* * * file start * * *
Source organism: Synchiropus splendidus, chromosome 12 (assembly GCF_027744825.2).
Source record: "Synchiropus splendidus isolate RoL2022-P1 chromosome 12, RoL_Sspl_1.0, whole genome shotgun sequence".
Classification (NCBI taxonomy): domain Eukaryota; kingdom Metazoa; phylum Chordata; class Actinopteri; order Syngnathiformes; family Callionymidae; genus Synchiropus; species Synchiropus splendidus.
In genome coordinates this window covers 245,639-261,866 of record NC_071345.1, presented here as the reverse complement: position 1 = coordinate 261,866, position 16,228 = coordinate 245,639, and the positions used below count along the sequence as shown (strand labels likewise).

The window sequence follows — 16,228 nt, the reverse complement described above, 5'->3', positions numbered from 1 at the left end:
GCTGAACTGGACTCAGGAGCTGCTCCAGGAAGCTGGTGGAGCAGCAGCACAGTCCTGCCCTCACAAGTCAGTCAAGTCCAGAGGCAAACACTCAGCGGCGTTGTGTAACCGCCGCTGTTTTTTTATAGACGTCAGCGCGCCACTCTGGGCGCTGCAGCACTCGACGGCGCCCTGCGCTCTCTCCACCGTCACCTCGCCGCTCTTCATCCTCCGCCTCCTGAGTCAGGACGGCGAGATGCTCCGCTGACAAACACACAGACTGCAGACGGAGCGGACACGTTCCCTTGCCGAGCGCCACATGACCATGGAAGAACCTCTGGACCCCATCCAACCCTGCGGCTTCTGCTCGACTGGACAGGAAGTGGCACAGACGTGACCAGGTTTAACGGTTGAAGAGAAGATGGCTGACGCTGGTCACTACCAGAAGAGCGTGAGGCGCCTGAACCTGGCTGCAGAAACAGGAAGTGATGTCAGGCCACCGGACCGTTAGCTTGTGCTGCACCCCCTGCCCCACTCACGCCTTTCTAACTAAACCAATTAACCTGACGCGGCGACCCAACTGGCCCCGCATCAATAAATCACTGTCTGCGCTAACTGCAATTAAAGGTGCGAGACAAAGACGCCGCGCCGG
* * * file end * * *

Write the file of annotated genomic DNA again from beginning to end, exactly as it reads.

Source organism: Synchiropus splendidus, chromosome 12 (assembly GCF_027744825.2).
Source record: "Synchiropus splendidus isolate RoL2022-P1 chromosome 12, RoL_Sspl_1.0, whole genome shotgun sequence".
Classification (NCBI taxonomy): domain Eukaryota; kingdom Metazoa; phylum Chordata; class Actinopteri; order Syngnathiformes; family Callionymidae; genus Synchiropus; species Synchiropus splendidus.
In genome coordinates this window covers 245,639-261,866 of record NC_071345.1, presented here as the reverse complement: position 1 = coordinate 261,866, position 16,228 = coordinate 245,639, and the positions used below count along the sequence as shown (strand labels likewise).

The window sequence follows — 16,228 nt, the reverse complement described above, 5'->3', positions numbered from 1 at the left end:
GCTGAACTGGACTCAGGAGCTGCTCCAGGAAGCTGGTGGAGCAGCAGCACAGTCCTGCCCTCACAAGTCAGTCAAGTCCAGAGGCAAACACTCAGCGGCGTTGTGTAACCGCCGCTGTTTTTTTATAGACGTCAGCGCGCCACTCTGGGCGCTGCAGCACTCGACGGCGCCCTGCGCTCTCTCCACCGTCACCTCGCCGCTCTTCATCCTCCGCCTCCTGAGTCAGGACGGCGAGATGCTCCGCTGACAAACACACAGACTGCAGACGGAGCGGACACGTTCCCTTGCCGAGCGCCACATGACCATGGAAGAACCTCTGGACCCCATCCAACCCTGCGGCTTCTGCTCGACTGGACAGGAAGTGGCACAGACGTGACCAGGTTTAACGGTTGAAGAGAAGATGGCTGACGCTGGTCACTACCAGAAGAGCGTGAGGCGCCTGAACCTGGCTGCAGAAACAGGAAGTGATGTCAGGCCACCGGACCGTTAGCTTGTGCTGCACCCCCTGCCCCACTCACGCCTTTCTAACTAAACCAATTAACCTGACGCGGCGACCCAACTGGCCCCGCATCAATAAATCACTGTCTGCGCTAACTGCAATTAAAGGTGCGAGACAAAGACGCCGCGCCGG